In a statement to Ars Technica, Razer CEO and creative director Min-Liang Tan explained why the company built the Razer Blade:
Today, there hasn’t been a single PC laptop that anyone has been passionate about for the longest time. It’s not because there’s no innovation, but [because] the big PC guys just don’t want to innovate anymore.
You can see what separates the Razer from every other gaming laptop on the market to the right of its keyboard: The Switchblade interface. It’s comprised of 10 dynamic keys and a small multi-touch LCD screen.
- 2.8GHz Intel® CoreTM i7 2640M Processor
- 8GB 1333MHz DDR3 Memory
- 17.3″ LED Backlit Display (1920×1080)
- NVIDIA GeForce® GT 555M with NVIDIA® OptimusTM Technology
- 2GB Dedicated GDDR5 Video Memory
- Built-in HD Webcam
- Integrated 60Wh Battery
- 320GB 7200rpm SATA HDD
- Wireless Network 802.11 b/g/n Compatible
- 16.81″ (Width) x 10.9″ (Depth) x 0.88″ (Height); 6.97lbs (Weight)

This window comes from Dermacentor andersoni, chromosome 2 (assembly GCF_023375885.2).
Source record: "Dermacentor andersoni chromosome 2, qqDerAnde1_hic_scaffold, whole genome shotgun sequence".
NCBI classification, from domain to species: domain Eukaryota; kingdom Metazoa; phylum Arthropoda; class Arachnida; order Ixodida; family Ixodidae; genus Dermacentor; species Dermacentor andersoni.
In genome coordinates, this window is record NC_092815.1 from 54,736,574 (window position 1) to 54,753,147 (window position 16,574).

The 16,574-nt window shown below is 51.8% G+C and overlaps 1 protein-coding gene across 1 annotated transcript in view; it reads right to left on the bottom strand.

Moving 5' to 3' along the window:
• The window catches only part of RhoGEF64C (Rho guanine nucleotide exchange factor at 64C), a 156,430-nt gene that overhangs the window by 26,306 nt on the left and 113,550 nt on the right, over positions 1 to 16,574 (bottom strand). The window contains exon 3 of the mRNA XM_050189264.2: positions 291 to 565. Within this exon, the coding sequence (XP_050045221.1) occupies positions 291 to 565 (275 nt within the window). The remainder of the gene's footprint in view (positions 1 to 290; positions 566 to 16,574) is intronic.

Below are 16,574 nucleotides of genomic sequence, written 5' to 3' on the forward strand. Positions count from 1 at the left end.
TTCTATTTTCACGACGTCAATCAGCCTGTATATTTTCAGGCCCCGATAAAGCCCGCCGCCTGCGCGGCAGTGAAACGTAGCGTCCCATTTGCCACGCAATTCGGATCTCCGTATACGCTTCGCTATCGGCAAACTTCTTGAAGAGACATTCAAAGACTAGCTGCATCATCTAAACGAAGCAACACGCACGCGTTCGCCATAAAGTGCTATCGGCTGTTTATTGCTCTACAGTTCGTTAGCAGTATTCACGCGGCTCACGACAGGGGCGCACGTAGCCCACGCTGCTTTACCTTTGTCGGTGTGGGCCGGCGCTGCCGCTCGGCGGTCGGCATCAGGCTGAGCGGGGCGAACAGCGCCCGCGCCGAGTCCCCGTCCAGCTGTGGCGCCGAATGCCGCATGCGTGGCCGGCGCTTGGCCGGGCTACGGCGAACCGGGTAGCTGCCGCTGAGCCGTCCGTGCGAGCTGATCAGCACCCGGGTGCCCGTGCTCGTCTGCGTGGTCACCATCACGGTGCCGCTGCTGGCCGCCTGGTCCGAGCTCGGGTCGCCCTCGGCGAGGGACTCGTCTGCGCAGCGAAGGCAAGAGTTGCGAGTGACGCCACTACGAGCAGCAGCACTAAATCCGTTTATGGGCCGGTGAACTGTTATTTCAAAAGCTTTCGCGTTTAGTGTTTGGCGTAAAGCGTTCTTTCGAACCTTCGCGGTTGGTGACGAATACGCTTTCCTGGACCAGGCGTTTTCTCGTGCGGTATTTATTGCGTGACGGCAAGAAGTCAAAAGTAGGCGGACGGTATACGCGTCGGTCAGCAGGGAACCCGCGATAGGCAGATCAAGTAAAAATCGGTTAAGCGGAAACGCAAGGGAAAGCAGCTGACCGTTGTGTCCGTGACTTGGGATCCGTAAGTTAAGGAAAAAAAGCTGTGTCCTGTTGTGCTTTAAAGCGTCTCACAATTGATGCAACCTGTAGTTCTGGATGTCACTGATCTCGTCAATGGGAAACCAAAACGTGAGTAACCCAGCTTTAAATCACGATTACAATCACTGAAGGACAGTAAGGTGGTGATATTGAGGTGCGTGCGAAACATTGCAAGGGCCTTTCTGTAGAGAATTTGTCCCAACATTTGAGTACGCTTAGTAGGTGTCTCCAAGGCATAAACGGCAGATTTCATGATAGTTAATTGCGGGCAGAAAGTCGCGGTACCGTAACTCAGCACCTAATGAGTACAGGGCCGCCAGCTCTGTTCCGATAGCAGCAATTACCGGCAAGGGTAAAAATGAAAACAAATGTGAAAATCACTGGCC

Most of the Blade’s competition looks the same: bulky and heavy but at a reasonable price. In contrast, the Blade is slim and light but really, really expensive – probably too expensive to really push sales. But remember this is a Version 1 and Razer has invested heavily.
Tan told Ars:
We had to buy our own manufacturing capabilities to even get to this point, as no one wanted to make specific components for us, so we essentially acquired some of the key assets. We bought an entire ODM recently in Taiwan because we wanted to be able to control all facets of design. That’s how important it is to us.
Tthe $2800 price tag will probably be the Razer Blade’s undoing, but if the company has the staying power we could start seeing some really interesting notebooks in the not too distant future.
Source: Ars Technica